You may have seen the latest campaign from Glade air fresheners – “inspired by the best feelings in the world.” Just follow their hashtag #bestfeelings on Twitter to play along with their social media campaign. (Just beware of some of the jokesters who inevitably got a little dirty with the idea).
“#Optimism smells like your pillow on your day off.” OK, that one just doesn’t make any sense.
As the brand page waxes poetic,
“Glade has always been about inspiring people through scent.
And scent makes us feel like nothing else can.
We realize that today, we need scent more than ever:
Scents that shift our feelings;
Scents that carry us away;
Scents that make us feel a world of emotions.”
I don’t know about you, but my bestfeelings usually don’t come from a chemical fragrance induced migraine or asthma attack. Personally, I prefer the smell of real lemons, fresh flowers – quite honestly, even a dirty diaper!
This just feels like another clever marketing campaign duping consumers while messing with the planet and our health.
Several months ago 52,000 consumers asked Glade to disclose the fragrance ingredients in its products. And SC Johnson’s only response has been, “Consumers have a choice whether or not to buy products that contain fragrance.” Lovely.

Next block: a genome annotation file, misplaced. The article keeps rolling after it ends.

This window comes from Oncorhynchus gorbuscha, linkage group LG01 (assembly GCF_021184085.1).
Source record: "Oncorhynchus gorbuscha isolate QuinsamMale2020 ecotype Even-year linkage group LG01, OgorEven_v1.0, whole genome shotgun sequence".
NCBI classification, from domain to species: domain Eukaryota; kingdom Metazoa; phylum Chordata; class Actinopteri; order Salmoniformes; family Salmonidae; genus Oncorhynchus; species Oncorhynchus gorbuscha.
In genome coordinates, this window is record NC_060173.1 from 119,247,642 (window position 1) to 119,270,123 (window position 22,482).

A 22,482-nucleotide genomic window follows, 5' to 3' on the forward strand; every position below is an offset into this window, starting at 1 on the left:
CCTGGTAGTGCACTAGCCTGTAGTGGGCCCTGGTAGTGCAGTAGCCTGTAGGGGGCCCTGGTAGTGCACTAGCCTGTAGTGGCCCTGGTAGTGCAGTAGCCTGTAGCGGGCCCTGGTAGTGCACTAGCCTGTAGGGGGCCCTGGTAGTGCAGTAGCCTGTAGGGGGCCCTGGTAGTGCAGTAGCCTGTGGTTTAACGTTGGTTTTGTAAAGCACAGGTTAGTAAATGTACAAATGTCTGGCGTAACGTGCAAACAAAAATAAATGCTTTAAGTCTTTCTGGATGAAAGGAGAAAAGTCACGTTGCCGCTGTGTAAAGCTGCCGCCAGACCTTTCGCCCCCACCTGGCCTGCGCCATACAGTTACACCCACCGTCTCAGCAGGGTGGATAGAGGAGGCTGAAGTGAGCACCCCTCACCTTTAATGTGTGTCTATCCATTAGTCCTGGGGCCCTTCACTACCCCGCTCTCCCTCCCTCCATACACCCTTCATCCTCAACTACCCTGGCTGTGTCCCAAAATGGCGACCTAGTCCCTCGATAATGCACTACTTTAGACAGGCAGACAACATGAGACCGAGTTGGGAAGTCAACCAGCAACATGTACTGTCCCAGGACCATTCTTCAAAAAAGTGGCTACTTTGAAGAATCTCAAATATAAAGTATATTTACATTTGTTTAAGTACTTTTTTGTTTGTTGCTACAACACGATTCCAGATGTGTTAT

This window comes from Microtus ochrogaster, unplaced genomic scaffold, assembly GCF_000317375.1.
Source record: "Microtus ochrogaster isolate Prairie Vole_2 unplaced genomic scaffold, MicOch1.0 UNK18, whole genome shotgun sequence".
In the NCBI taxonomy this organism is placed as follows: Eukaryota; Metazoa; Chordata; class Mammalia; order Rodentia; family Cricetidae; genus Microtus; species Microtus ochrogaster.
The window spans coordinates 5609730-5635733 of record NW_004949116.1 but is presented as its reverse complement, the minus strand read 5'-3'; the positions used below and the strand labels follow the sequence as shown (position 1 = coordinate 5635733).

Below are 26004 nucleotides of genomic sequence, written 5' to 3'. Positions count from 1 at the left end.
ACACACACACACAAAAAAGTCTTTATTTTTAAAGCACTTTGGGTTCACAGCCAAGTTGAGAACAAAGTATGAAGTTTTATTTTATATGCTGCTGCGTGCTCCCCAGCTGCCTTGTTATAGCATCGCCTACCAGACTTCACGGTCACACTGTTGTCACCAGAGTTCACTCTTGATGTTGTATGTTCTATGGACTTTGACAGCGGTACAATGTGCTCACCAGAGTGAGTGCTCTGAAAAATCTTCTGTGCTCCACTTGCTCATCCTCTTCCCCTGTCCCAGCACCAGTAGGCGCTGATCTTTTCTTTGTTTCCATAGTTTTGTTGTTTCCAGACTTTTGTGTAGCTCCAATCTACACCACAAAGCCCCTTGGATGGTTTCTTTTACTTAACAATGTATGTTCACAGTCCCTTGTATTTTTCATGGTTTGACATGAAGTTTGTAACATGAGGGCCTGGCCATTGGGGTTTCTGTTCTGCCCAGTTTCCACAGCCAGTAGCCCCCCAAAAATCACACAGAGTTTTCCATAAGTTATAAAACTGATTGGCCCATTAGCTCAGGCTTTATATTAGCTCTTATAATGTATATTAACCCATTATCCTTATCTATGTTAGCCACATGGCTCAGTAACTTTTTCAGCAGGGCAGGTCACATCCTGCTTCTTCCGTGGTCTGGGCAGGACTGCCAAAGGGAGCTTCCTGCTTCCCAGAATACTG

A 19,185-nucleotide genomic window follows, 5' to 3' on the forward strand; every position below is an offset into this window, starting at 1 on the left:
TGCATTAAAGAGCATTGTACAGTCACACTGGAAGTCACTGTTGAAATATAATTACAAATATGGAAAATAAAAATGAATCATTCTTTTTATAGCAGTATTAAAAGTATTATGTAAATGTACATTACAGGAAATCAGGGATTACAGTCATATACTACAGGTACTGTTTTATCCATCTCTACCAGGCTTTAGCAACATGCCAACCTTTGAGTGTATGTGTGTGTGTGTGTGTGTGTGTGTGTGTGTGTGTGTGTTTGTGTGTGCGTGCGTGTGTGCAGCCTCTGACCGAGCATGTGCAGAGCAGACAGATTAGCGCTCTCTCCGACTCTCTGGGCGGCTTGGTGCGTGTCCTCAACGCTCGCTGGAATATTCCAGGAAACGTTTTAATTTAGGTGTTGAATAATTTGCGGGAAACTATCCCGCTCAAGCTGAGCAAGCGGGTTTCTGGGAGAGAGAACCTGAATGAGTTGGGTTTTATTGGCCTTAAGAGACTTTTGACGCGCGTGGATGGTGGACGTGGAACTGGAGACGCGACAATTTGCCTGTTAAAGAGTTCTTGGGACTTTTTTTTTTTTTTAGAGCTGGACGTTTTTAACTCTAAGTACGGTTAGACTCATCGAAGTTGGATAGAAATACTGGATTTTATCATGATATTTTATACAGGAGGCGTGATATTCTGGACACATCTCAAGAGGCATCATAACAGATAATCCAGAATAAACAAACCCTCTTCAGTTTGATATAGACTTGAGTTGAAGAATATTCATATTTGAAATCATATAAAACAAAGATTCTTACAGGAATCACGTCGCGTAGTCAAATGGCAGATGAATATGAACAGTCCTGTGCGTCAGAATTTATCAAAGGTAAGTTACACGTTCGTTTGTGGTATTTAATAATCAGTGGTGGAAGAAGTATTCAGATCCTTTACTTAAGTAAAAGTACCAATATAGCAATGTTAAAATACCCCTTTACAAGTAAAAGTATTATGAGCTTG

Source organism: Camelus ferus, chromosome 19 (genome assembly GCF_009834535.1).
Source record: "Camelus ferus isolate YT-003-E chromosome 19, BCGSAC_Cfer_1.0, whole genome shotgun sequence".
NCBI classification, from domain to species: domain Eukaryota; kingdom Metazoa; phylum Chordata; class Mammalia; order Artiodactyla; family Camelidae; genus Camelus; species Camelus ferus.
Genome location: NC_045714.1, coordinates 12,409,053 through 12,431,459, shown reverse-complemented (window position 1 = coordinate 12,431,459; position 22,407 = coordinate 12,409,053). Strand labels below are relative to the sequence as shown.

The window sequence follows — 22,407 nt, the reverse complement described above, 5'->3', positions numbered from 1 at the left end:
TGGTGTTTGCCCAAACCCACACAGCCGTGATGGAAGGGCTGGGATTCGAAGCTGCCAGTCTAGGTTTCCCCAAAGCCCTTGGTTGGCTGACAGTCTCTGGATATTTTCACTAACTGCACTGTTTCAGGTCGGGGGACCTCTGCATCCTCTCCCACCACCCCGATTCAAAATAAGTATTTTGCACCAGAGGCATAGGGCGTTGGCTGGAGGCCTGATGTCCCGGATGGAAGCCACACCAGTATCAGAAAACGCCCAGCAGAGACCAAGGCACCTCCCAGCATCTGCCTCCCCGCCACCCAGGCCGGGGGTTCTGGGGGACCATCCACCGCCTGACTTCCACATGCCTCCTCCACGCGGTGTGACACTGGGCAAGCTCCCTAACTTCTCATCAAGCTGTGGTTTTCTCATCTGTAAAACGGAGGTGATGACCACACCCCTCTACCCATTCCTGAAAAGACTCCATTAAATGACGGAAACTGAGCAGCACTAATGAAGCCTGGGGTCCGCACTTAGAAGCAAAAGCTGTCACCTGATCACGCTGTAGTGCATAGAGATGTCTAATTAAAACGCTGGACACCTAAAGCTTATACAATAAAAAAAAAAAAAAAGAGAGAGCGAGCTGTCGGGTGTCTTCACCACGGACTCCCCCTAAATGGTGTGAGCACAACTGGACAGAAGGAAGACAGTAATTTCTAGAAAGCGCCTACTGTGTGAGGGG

Meanwhile the company can’t seem to emphasize enough how dedicated they are to “honesty” and “transparency.” You may have seen SC Johnson’s CEO in commercials talking about how the company discloses ingredients “right down to the dyes and fragrances.” (Even better, watch a funny spoof video on their ad campaign.)
In recent months Glade did release a master list of nearly 1,500 chemicals they use in their fragranced products – but they don’t tell you which chemicals are in which products.
Here are just a few (from Women’s Voices for the Earth):
WVE also did independent testing of Glade products that revealed the presence of phthalates, which the company committed to phase out two years before (SC Johnson claimed this was a contamination issue.) According to Cassidy Randall from WVE:
One study in the U.K. of 14,000 pregnant women showed a link between the use of air fresheners and aerosol sprays and an increase in headaches and depression in the mothers, as well as ear infections and diarrhea in their babies. In homes where air fresheners and aerosol sprays were used on most days, women experienced 25% more headaches and 19% more post-natal depression than women in homes where such products were used less than once a week. Babies under six months old who were exposed to air fresheners on most days had 30% more ear infections and a 22% greater chance of diarrhea than babies exposed less than once a week.
As I can personally attest, sense of smell can significantly improve once chemical fragrances are eliminated from your lifestyle. On the plus side, roses and oranges have never smelled so sweet. On the minus side, now the once beloved smell of Chanel Mademoiselle gives me a headache and I can smell a cigarette from a mile away.
Here are a few more takes on the dangers of conventional air fresheners:
You can take action three simple ways:
And here are a few alternatives to fragranced cleaning products: